Ever since The Moment of Truth
premiered on January 23, the show has become one of the most talked about programs in world of reality TV, attracting spectators with its unusual premise that puts participants to the lie detector test to reveal whether or not they are telling the truth for a chance to win half a million dollars. Now, host Mark Walberg is fed up with all the labels and bad reputation the show is getting for destroying the lives of contestants who are willing to publicly divulge secrets for a shot at cash.
"Quite honestly, the wrecking-your-family, evildoing rap the show gets, I think it's crap," Walberg said in a conference call promoting The Moment of Truth
's May 27 return. "No family gets wrecked unless they're wrecking it anyway. And of all the people that have been on the show, only one couple that I know of that was married has decided to separate. And they were already on the rocks well before they got to us, by their own admission."
The most shocking episode of Moment of Truth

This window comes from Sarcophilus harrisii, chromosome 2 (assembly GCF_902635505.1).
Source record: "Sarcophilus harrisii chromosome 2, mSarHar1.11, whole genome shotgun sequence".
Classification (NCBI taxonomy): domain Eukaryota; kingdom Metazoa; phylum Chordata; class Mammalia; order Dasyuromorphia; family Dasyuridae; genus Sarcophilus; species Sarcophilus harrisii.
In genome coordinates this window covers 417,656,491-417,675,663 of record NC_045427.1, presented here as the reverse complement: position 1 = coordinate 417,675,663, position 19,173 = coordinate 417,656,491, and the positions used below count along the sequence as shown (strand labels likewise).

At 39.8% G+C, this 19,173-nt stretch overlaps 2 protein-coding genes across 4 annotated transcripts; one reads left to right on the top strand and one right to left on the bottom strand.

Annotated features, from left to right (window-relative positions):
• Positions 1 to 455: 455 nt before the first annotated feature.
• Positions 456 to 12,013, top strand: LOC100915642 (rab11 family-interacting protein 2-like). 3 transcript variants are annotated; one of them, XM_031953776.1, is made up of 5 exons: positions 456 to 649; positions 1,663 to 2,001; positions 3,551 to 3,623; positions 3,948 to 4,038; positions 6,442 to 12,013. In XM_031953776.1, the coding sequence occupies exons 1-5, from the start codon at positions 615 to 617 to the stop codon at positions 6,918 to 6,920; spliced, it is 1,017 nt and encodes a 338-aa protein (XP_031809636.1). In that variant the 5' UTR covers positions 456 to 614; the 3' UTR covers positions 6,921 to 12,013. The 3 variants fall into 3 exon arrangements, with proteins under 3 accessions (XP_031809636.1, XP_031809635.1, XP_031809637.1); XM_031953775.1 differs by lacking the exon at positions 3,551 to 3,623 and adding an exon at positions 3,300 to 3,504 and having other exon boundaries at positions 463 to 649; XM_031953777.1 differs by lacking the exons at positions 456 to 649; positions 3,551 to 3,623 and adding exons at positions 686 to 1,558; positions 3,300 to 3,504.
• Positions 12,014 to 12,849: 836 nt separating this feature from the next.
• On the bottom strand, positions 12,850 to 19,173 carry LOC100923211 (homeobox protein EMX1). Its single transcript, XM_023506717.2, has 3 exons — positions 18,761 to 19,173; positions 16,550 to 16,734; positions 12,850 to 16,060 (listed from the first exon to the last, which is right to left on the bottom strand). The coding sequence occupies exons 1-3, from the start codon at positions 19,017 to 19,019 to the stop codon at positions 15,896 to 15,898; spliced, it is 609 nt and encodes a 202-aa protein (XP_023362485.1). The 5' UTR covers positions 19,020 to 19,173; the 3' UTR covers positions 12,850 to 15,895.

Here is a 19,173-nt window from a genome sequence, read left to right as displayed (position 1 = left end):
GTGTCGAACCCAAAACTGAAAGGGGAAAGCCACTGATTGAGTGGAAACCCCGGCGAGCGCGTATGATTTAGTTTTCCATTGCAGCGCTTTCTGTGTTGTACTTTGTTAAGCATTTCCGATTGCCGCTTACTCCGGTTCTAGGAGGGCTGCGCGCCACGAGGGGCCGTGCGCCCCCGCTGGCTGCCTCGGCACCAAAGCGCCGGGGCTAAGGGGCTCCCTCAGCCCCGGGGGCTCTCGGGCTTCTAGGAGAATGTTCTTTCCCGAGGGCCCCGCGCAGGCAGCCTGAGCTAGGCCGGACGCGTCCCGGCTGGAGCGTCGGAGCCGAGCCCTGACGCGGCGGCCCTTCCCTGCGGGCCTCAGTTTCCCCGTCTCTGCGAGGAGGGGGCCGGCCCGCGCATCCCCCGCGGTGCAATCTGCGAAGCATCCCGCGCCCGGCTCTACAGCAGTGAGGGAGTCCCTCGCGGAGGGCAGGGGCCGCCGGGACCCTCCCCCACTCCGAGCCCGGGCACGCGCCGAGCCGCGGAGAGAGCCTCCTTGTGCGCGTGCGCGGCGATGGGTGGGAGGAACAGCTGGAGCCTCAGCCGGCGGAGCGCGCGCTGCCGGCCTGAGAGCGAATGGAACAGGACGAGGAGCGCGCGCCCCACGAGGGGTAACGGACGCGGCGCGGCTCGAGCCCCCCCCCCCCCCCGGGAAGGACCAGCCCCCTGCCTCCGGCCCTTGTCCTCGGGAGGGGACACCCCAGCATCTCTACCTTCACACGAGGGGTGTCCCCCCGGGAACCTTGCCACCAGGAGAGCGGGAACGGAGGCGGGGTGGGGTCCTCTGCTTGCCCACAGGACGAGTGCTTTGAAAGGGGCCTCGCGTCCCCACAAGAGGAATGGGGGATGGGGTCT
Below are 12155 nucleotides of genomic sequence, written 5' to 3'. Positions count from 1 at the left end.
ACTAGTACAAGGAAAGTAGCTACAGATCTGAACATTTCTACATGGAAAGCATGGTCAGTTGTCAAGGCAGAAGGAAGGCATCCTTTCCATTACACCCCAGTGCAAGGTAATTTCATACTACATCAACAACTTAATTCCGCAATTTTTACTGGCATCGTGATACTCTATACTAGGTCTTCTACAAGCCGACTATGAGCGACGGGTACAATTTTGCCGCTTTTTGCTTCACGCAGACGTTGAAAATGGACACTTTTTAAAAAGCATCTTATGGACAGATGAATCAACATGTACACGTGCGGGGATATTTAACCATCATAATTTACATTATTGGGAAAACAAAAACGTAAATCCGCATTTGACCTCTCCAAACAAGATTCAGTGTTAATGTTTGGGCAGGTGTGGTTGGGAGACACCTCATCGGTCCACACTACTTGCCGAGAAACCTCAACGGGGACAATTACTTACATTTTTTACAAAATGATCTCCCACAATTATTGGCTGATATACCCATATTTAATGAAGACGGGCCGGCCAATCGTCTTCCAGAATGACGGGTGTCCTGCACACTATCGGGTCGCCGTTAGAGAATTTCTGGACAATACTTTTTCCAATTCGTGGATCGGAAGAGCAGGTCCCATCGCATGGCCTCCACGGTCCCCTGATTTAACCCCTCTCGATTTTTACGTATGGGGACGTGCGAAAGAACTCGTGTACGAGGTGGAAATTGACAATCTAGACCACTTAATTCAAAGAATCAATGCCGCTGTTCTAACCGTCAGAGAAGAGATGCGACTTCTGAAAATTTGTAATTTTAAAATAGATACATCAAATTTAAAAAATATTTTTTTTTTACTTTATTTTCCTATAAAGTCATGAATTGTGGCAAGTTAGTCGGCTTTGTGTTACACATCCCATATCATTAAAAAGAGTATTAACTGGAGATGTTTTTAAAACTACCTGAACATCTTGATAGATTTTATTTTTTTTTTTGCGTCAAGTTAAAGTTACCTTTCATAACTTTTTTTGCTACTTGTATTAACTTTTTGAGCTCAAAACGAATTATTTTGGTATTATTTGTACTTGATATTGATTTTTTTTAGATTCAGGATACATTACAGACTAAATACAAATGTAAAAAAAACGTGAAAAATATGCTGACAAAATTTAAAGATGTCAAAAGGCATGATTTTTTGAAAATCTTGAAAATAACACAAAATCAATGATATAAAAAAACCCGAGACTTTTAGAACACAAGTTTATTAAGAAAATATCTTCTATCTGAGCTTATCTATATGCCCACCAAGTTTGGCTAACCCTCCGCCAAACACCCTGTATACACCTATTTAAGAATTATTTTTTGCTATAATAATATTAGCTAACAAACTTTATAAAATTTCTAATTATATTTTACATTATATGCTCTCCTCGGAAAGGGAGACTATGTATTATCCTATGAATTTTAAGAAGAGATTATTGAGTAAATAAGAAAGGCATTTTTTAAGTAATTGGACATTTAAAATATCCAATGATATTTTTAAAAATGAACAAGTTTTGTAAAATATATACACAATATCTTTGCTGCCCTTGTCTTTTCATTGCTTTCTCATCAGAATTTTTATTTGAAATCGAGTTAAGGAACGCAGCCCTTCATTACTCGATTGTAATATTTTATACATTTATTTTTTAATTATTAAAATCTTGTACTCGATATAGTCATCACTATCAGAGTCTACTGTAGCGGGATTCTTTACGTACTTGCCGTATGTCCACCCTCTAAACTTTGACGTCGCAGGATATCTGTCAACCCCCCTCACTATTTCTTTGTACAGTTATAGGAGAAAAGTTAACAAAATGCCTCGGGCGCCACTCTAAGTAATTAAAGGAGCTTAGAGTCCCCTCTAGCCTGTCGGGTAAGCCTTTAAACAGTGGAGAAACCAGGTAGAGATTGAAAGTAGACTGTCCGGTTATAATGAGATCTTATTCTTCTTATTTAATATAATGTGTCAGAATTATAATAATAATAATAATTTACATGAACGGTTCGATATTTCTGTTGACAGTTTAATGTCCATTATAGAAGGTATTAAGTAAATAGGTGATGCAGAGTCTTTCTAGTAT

so far saw a young wife who admitted to committing adultery and revealed that she believed she is meant to be with an ex-boyfriend instead of her husband. While this show has torn marriages apart, it has also helped heal old wounds just like in the premiere episode where an estranged father was reunited with his son after he truthfully disproved he lost the college money and not gambled away his son's college fund.
Despite the controversy, people are willing to participate and, most importantly, tune in to The Moment of Truth
, which has managed to achieve massive ratings with 23 million viewers.
Meanwhile, viewers can look forward to a more diverse set of questions that goes beyond the areas of sex and infidelity in the coming episodes of The Moment of Truth
, according to New York Daily News.
"Those questions will always show up because that's what we talk about in society," Walberg said. "But what makes the show interesting is that with every new contestant is an entirely new life and a new story. And though some of the questions may be the same, the reactions are unique to that person and their family."
-Kris De Leon, BuddyTV Staff Columnist
(Image courtesy of FOX)